For many survivors, these attacks have seemed to offer proof that their worst fears were right - "that there is no safety in the world". While itís totally understandable that you feel this way - itís a normal response to trauma - itís important to know that these feelings will pass and that safety does exist even if you arenít feeling safe right now.


Old Ways of Coping May Be Triggered

Given how upsetting and triggering itís been, itís understandable if old responses are triggered, such as cutting, over-eating or starving yourself, and other stress responses; or if old feelings and memories in the form of intrusive images, nightmares, panic attacks, or flashbacks are stirred up.

Itís important not to give yourself a hard time about how you are feeling or coping; that will only make things worse for you. Your reactions donít mean that youíre going backwards; they are indications that you are feeling stressed which is a natural response to trauma, both present and past. You are coping the best you can in a traumatic situation.



Parallels Between Attacks and Child Sexual Abuse

For abuse survivors, there are many parallels between the recent attacks and the child abuse they experienced, and this, of course, triggers many of the deep painful feelings experienced during abuse (such as fear for your life, waiting for the next attack, terror, pain, numbness, shock, etc.). The following is a list of some of the similarities between the attacks in the United States, and other kinds of violence, such as spousal abuse and child abuse. Hopefully reading this will validate why you may be feeling so emotional.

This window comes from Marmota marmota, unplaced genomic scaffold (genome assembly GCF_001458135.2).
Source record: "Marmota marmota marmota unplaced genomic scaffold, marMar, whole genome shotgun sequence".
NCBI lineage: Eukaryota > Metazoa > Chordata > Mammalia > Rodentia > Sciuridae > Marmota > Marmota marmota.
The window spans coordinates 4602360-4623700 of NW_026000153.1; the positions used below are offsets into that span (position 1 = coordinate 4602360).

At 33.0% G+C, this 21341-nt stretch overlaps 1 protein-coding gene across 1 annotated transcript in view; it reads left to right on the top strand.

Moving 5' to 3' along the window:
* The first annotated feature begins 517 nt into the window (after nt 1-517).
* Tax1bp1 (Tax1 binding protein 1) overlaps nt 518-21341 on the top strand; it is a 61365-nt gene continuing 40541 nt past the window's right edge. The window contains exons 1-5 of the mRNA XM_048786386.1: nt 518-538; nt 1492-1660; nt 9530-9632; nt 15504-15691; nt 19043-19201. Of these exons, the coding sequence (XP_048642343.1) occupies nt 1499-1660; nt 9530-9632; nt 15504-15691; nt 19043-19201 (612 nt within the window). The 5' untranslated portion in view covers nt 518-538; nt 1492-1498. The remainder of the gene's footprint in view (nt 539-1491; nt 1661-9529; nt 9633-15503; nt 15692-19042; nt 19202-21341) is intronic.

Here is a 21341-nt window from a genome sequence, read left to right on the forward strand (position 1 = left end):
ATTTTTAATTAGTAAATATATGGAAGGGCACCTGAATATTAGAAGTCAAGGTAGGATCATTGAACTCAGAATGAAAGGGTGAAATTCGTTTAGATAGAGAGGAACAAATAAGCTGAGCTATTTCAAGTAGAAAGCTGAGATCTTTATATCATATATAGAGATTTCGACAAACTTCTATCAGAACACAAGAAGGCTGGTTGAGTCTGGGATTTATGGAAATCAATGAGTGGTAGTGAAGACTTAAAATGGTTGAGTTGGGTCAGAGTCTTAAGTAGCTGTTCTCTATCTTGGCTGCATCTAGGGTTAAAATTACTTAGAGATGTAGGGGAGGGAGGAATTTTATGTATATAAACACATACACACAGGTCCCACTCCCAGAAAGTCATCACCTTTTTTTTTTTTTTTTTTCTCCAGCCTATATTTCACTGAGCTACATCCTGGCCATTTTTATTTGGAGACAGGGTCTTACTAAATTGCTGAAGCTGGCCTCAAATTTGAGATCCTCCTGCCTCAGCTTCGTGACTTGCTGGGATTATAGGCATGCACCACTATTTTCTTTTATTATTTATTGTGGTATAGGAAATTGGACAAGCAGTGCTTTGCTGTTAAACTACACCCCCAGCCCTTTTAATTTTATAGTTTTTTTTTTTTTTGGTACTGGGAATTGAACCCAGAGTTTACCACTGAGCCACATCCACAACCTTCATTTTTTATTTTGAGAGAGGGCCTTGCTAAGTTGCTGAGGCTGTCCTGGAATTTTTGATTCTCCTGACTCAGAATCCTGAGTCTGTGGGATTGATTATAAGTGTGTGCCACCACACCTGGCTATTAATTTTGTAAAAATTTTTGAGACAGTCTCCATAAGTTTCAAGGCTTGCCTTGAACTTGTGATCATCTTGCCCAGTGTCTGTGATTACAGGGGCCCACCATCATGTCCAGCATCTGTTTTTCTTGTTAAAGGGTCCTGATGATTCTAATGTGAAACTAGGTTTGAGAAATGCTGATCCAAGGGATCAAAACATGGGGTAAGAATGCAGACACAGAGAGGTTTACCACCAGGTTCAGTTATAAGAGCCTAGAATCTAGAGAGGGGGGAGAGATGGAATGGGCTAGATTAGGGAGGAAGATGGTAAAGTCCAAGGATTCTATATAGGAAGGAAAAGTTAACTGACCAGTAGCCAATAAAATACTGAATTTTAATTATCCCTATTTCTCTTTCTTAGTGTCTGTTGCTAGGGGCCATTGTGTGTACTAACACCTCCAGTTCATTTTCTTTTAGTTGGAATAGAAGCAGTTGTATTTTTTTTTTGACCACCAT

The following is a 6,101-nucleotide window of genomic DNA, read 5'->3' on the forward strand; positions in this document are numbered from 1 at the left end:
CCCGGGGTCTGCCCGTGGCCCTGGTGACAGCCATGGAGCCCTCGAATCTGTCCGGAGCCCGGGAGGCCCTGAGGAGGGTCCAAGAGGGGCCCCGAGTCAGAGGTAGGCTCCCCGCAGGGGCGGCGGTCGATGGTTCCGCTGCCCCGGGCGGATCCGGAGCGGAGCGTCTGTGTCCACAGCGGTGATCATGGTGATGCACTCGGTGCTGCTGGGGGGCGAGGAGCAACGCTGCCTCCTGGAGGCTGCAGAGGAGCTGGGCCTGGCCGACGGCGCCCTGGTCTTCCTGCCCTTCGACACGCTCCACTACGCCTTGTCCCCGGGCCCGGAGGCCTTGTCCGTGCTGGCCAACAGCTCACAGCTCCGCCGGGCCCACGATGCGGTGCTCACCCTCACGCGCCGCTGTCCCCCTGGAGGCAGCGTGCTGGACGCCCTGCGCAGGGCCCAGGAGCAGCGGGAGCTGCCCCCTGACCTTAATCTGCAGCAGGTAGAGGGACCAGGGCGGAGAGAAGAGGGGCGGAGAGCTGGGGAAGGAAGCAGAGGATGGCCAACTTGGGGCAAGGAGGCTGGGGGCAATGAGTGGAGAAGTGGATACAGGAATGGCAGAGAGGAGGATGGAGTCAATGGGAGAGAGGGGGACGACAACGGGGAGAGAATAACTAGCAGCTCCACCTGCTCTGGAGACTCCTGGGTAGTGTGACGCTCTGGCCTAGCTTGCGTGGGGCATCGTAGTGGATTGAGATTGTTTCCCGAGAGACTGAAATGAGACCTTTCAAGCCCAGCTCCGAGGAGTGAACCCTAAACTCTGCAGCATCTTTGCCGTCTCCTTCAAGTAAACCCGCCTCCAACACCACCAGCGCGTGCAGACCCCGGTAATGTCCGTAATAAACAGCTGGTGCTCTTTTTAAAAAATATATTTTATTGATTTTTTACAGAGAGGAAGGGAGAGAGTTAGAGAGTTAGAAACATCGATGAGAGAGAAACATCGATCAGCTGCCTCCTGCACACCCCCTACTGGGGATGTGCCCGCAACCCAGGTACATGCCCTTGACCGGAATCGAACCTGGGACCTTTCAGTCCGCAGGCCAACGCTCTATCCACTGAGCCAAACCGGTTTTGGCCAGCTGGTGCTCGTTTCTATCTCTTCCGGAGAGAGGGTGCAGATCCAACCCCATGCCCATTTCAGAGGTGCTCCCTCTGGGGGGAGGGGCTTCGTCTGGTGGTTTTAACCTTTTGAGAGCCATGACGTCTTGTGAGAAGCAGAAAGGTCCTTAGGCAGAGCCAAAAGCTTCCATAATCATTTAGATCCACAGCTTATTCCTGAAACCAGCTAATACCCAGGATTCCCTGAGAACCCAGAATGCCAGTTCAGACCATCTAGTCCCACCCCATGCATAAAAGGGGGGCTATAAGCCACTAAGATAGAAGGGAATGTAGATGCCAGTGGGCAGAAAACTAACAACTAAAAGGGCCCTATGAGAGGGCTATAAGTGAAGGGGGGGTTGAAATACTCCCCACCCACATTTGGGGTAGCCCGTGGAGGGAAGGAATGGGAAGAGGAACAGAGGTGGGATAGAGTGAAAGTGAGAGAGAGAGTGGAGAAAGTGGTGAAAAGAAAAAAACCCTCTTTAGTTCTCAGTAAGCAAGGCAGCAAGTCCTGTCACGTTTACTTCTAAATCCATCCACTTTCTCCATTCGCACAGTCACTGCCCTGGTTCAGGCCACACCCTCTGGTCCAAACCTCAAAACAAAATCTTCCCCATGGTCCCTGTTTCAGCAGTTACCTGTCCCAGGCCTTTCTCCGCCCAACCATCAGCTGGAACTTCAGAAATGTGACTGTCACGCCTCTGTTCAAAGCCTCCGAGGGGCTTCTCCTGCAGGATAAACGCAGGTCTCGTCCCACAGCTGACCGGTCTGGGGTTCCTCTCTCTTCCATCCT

The attacks in the United States and child abuse both involve:
  • being attacked; (many people have experienced some form of an attack);

  • being taken hostage and held captive (occurs in spousal and child abuse);

  • being afraid for oneís and/or othersí lives;

  • facing one's death (even though trauma survivors have not died, many come very close to death particularly ritual abuse survivors, and child physical and spousal abuse survivors);

  • being buried alive (occurs in ritual abuse);

  • experiencing an extreme disregard for human life and dignity;

  • witnessing a loss of lives (occurs in ritual abuse, child physical and spousal abuse);

  • experiencing racism and/or anti-semitism (occurs in ritual abuse, street violence, and bullying, and is experienced by many communities);

  • hearing screaming (a major trigger for many abuse survivors);

  • experiencing unpredictability - not knowing when the next attack will occur (a key issue for children of alcoholics and people from unstable and abusive homes);

  • experiencing an absence of safety and protection (also relevant for children of alcoholics);

  • having come to terms with, or coming to terms with the lack of safety in intimate relationships to now experiencing a fear that the larger world is not safe as well;

  • experiencing a loss of control, powerlessness and helplessness;

  • experiencing threats, panic, terror, and horror;